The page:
I am pausing my series on gender theory again. Recent events -- the Boston bombings, and others -- have provoked certain reflections which I'd like to explore. I apologize if this post is a little more haphazard than usual; it was written in the grip of passion.
I feel I have grown up in an increasingly violent world. I was born during the tail end of the Cold War; when I reached adolescence, acts of violence, seemingly suddenly, became a prominent feature on the news -- not just ordinary crimes, but frightening innovations: I was eleven when the Kosovo War hit the news, and when Matthew Shephard was brutally beaten and left to die; twelve when the Columbine Massacre happened, fourteen years ago this Saturday; fourteen when the World Trade Center was destroyed and the Pentagon attacked. And between political hawks who want to fight fire with fire, and doves who don't want to fight at all, America has become more polarized, more ideologically and rhetorically violent -- while at the same time, disenchantment with both of our major political parties has increased dramatically. (I neither have nor care about a solution to the problems of political parties. Theoretically, in a democracy, the parties serve the interests of the people; an amusing thesis, but never mind. If they are losing their bases, that is their own fault -- we do not owe them our loyalty, they owe us their loyalty, and if they betray their lords then their lords need not take care of them. I shall not.)
But I digress. I have written about nonviolence before (here and here particularly), but I don't think I have communicated the passionate conviction of nonviolence that acts of violence engender in me. I loathe any and every shedding of human blood even when there is absolutely no alternative. The horrifying insanities that have marred Massachusetts and Connecticut this year defy adequate response.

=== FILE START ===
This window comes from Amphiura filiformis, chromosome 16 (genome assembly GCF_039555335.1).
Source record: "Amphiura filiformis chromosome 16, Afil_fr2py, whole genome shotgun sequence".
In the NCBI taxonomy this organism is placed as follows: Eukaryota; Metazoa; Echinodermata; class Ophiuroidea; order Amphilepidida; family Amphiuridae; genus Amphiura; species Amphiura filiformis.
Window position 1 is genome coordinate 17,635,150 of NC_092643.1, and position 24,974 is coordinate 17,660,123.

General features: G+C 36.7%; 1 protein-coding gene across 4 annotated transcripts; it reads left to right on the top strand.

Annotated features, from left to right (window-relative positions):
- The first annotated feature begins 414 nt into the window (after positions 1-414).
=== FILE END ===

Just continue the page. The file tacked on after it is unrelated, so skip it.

People are nonetheless calling for responses. Conservatives, for an increased liberty in the use of guns, so as to cast out the spirit of violence by fear of retaliation, while the left calls urgently for an increase in restrictive laws, perhaps not realizing that every appeal to law is indirectly an appeal to law enforcement, which is again, as the word suggests, an appeal in the last resort to force. Nor is there a lack of cries for revenge, indeed threats of revenge addressed to the unknown perpetrators.
Revenge, hatred, and violence solve nothing. Nothing. Why not? Because they beget themselves again! They rise, like a perverse phoenix, out of their own ashes! Every war is pregnant with the war that will be fought in retaliation, every act of malice repeats itself by laws of cause and effect! Violence breeds violence, it does not produce peace! At the very most, violence can suppress a disorder temporarily and buy the victor time; at its worst, its corrosive effects rot the souls of perpetrators and victims alike -- as Timothy McVeigh, a decorated veteran of the Gulf War, was twisted and sickened both by things he did and by things that were done to him. I am not defending any of his actions: they were monstrous. They are, also, a case in point of violence breeding violence.
And what is the solution to violence? Merely let ourselves be struck and struck down, our lives be mangled? I'll say it: Maybe.
Verily, verily, I say unto you, except a corn of wheat fall into the ground and die, it abideth alone: but if it die, it bringeth forth much fruit. He that loveth his life shall lose it; and he that hateth his life in this world shall keep it unto life eternal. ... Now is my soul troubled; and what shall I say? Father, save me from this hour: but for this cause came I unto this hour. ... Now is the judgment of this world: now shall the prince of this world be cast out. And I, if I be lifted up from the earth, will draw all men unto me. -- John 12.24-25, 27, 31-32